During COVID school closures, the Nova Scotia and federal governments spent at least $31.5 million dollars on “virtual school” and other technological upgrades so students could, according to the provincial government, “succeed, even in an at-home learning environment.”

Unfortunately, the electronic learning infrastructure—which includes Chromebooks, laptops and iPads for students and teachers, and additional support and new teachers for Nova Scotia Virtual School—is collecting dust in a corner while Nova Scotia kids are falling further behind.

This isn’t some blip in an otherwise strong record of instructional time for Nova Scotia students. During COVID school closures, students in the province missed at least 125 days of school between March 2020 and February 2022, more than any other province (except Ontario), generating a significant learning loss from which students have not caught up.

Indeed, according to the latest results (2022) from the Programme for International Assessment (PISA), the gold standard of testing worldwide, Nova Scotia 15-year-olds trail the Canadian average in reading by 18 points and trail the Canadian average in math by 27 points. For context, PISA characterizes a 20-point drop as one year of lost learning.

Moreover, between 2003 and 2022, Nova Scotia student performance in reading dropped by 24 points—more than one year of learning loss—and dropped by 45 points in math. In other words, in math, 15-year-old Nova Scotia students today are more than two years behind where Nova Scotia 15-year-olds were in 2003.

These troubling trends underscore the need to put the existing e-learning infrastructure to work. During a recent two-week period, students in the Cape Breton-Victoria Regional Centre for Education school district missed seven days of school due to snow. And some students missed an additional five days due to weather and power outages. That’s nearly three weeks. While more instructional time is not a silver bullet for student success—and with power outages, e-learning is not a perfect solution—it could still make a big difference.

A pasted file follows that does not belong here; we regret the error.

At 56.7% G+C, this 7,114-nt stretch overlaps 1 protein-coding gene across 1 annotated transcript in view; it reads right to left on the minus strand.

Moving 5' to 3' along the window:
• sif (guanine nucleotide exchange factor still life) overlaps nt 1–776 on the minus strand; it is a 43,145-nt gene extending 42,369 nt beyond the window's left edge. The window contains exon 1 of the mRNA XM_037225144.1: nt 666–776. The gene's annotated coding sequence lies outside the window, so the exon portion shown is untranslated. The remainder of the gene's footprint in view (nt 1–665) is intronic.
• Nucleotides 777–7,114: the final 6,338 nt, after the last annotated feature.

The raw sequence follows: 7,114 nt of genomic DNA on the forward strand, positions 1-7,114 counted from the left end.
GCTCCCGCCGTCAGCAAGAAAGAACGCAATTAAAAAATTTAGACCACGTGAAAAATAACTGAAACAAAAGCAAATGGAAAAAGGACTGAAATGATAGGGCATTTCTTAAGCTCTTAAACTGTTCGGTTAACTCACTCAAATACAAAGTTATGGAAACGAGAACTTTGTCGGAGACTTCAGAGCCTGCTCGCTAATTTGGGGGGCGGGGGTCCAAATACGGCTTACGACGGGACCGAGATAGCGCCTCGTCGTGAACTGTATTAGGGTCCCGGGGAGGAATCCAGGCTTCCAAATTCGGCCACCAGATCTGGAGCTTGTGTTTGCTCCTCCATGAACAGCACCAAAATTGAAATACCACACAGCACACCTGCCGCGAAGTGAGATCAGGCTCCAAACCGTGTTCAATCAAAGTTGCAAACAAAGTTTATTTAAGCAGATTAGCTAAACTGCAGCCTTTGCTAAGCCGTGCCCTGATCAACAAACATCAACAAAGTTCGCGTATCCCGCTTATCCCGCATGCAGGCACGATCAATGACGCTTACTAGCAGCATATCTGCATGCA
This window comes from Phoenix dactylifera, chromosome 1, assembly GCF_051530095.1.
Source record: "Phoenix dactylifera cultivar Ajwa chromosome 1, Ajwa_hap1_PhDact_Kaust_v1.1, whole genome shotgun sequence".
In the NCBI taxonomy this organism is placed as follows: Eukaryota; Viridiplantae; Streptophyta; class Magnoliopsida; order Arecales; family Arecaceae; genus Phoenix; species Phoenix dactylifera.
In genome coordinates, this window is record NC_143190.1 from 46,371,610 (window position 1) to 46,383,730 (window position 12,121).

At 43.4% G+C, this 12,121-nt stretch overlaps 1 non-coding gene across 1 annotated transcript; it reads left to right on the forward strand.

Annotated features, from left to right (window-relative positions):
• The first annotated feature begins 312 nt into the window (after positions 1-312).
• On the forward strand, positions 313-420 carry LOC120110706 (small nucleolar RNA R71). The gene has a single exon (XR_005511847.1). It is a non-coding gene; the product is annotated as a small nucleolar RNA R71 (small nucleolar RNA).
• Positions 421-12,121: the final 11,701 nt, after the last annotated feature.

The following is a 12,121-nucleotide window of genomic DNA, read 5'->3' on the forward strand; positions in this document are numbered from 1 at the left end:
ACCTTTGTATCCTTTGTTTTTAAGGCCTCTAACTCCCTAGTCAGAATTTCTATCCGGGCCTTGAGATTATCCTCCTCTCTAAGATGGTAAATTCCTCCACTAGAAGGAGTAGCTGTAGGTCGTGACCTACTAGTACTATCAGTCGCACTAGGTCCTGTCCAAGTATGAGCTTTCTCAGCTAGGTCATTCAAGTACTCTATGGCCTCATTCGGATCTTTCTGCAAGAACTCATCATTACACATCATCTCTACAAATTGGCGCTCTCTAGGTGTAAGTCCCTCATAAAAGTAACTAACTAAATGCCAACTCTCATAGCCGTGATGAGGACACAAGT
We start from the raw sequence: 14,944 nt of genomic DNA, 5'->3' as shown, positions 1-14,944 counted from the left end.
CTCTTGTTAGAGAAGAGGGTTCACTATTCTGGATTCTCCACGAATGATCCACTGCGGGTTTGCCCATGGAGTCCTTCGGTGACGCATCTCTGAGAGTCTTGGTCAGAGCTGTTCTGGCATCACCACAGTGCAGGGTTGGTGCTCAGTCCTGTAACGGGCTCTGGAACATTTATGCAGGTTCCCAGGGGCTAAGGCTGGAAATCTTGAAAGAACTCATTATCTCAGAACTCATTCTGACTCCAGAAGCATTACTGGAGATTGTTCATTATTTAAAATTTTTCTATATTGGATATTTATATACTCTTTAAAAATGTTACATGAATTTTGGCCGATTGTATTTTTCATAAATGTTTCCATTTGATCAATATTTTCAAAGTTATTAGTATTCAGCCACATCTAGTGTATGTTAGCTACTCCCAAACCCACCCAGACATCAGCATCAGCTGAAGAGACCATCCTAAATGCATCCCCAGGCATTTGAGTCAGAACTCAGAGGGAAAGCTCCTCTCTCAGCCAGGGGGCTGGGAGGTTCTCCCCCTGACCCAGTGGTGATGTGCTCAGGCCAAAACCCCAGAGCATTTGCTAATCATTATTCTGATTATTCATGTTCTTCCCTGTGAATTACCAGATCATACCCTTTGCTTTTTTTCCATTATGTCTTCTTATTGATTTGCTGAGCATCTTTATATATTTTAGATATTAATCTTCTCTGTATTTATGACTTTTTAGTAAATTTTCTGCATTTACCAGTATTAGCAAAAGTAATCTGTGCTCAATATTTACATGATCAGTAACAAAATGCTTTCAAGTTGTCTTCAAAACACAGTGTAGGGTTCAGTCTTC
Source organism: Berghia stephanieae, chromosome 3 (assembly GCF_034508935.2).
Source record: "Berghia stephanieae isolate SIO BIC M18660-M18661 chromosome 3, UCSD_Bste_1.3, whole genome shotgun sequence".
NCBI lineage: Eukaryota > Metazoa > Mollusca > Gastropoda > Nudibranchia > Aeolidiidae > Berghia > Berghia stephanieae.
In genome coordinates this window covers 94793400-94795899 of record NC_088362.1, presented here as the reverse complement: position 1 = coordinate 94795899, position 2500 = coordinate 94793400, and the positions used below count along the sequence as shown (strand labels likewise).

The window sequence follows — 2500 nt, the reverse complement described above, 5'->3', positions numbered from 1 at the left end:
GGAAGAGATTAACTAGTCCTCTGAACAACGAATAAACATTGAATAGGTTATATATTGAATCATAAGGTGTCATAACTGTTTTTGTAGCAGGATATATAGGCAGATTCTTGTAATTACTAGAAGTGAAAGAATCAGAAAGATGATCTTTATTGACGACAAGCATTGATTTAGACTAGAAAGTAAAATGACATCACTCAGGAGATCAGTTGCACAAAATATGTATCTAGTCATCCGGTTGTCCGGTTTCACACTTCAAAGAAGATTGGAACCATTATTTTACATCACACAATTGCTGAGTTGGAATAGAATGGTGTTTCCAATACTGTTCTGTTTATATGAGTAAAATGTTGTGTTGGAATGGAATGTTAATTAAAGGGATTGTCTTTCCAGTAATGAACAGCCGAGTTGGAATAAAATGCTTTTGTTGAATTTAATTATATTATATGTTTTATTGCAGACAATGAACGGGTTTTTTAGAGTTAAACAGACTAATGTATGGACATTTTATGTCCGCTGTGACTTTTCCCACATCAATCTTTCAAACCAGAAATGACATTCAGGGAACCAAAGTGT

According to international research, missed classroom time causes learning loss and impacts children for life, reducing their life-long earnings. Nova Scotia education researcher Paul Bennett found that lost classroom time due to inclement weather compounds absenteeism and sets back student achievement and social progress.

The Houston government should ensure that Nova Scotian students have access to teacher-directed e-learning when schools are closed and, like other jurisdictions in Canada and the United States, abandon the practise of simply cancelling school due to inclement weather. It’s simply common sense. The snow may pile up, but there’s no good reason why learning loss must pile up with it. Parents are right to demand access to the e-learning they’ve already paid for through their tax dollars.

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Freedom Convoy organizer sues Trudeau gov’t for freezing his bank account

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From LifeSiteNews

By Anthony Murdoch

the day the EA was invoked, Canadian Deputy Prime Minister and Minister of Finance Chrystia Freeland mandated certain bank accounts be frozen under the EA. In total, close to $8 million in funds from 267 people were locked. Additionally, 170 Bitcoin wallets were frozen.

Chris Barber, one of the leaders of the 2022 Freedom Convoy protests against COVID mandates, is suing the federal government of Prime Minister Justin Trudeau for freezing his bank account and hundreds of others involved with the demonstrations after a recent court ruling declared the Emergencies Act (EA) was unconstitutional and unreasonable.

Barber’s lawsuit comes shortly after a Canadian federal court last month ruled that the Trudeau government’s use of the EA to quash the Freedom Convoy in 2022 was unconstitutional. The court ruled that the use of the EA was a direct violation of the Charter and thus “not justified.”